One of the central paradigms of eclipse the idea of plugins. However from a user perspective, managing plugins is a nightmare. The eclipse update manager is way too complicated, too slow, not robust enough.

Few weeks ago I bought Eric Evans book "Domain Driven Design". I'll blog about it separately. One of the central ideas is what he calls "ubiquitous language" (e.g. read chapter one). The basic idea is to come up with a language to describe the problem domain, in our case the installation and update of plugins. The language is not only used in conversations but also represented by a formal model. The formal model is implemented in code. You can start reasoning and discuss about the model.

If I look at the eclipse update manager, the model used is a very technical model that is totally implementation centric. It is not a model a user of the update manager can simply understand. I think this is the root of the problem. We have to come up with an update manager domain model that represents the problems and tasks a user of eclipse faces and not a model that is focused on the implementation. The current implementation could be used to implement the user model, but in it self it seem not the right abstraction for users.

The FireFox update manager has an easy to understand domain model that is shown in the UI. There are extensions. An extension has an icon, a description and a set of preferences (yes the preferences of each extensions is available directly from the "Extensions" dialog. In eclipse there's no way to find out what an extension contributes to eclipse. See my blog entry "When seamless integration becomes a nightmare..."). Anyway, hit a simple button to check for updates. It's done in seconds (not minutes like eclipse). Once downloaded, you can update the plugins you want to update.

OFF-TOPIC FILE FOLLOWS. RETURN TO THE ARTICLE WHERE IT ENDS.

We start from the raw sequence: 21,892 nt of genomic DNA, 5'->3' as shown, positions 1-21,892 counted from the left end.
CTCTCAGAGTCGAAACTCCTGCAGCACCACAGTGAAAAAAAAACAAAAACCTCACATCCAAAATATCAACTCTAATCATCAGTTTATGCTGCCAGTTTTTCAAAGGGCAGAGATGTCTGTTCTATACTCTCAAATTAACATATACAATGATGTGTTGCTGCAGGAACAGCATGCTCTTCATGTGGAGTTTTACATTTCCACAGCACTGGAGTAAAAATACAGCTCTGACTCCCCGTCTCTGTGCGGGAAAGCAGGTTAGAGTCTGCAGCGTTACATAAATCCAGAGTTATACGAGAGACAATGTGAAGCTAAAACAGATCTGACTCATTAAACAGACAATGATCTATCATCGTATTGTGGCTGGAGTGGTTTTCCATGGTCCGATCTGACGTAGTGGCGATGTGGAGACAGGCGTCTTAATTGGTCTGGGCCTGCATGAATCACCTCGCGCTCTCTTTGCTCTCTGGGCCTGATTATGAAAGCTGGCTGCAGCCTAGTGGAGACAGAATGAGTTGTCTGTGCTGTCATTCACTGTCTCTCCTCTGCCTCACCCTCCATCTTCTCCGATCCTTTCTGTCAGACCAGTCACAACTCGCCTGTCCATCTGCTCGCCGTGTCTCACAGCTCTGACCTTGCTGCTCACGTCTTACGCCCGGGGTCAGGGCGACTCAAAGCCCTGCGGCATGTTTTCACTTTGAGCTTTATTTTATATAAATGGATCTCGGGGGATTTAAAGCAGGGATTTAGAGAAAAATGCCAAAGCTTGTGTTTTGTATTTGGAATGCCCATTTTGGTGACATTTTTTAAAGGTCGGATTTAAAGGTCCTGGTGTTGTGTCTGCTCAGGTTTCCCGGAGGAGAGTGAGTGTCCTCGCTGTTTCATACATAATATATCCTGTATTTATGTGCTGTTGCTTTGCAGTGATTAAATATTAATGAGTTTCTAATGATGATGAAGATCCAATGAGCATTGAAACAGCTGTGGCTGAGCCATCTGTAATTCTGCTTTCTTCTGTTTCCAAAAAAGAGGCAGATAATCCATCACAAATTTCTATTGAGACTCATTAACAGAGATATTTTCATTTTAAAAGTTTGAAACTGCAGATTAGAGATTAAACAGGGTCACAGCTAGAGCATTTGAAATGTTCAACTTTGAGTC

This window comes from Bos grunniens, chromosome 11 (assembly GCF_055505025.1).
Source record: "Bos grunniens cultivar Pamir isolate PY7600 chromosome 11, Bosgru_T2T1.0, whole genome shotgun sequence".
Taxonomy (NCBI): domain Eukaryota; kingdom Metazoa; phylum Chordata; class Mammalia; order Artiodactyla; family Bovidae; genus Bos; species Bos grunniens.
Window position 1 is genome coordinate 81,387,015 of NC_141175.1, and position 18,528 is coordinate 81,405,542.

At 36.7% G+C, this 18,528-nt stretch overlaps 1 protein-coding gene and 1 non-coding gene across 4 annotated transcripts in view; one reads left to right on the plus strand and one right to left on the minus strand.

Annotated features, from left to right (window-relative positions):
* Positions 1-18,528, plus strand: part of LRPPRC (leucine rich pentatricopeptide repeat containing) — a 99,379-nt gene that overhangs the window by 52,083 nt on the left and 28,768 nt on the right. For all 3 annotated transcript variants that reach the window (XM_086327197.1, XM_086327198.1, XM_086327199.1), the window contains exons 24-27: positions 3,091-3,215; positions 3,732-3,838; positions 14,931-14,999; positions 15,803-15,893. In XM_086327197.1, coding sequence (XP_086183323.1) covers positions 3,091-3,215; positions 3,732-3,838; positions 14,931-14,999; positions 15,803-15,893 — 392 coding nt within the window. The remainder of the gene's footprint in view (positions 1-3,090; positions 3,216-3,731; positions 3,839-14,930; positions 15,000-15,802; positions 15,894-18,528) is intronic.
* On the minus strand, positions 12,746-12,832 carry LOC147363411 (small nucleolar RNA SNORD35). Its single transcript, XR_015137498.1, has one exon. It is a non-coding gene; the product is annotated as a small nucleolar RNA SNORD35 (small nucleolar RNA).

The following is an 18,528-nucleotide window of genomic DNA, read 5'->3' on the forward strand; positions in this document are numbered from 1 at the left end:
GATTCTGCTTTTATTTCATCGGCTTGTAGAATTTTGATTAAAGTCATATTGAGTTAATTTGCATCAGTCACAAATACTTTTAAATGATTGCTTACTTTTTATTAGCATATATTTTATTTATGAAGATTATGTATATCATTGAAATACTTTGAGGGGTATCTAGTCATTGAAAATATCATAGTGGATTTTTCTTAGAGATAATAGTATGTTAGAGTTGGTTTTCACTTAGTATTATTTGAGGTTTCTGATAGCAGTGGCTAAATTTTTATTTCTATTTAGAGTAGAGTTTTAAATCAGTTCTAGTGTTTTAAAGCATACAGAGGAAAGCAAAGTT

If you don't like an extension you can select an extension and "Uninstall" it. Something that is not possible with the eclipse update manager. Eclipse is a grow only system -- no way to remove features. Like windows in the old days. Once you have installed a feature there's no way to get rid of it. Only, if you regularly do backups (like I do), you can revert a previous version of eclipse by reverting a backup. But eclipse itself is grow only (*). If you have installed a few features you don't like and you cannot get rid of, you will start thinking twice if you want to install a new plugin. That's very bad for the eclipse ecosystem.

Eclipse must solve the update manager problem soon and provide a simple to use and understandable update manager that solves the problems of eclipse users.

Domain Driven Design could help come up with a update manager domain model that is relevant for eclipse users...


(*) You could also use separate extension locations for each feature you install and simply delete the location if you want to uninstall the extension. But that's a hack. The update manager (UI) does not even support dropping of extensions. I tried that for a while, but it requires a lot of discipline.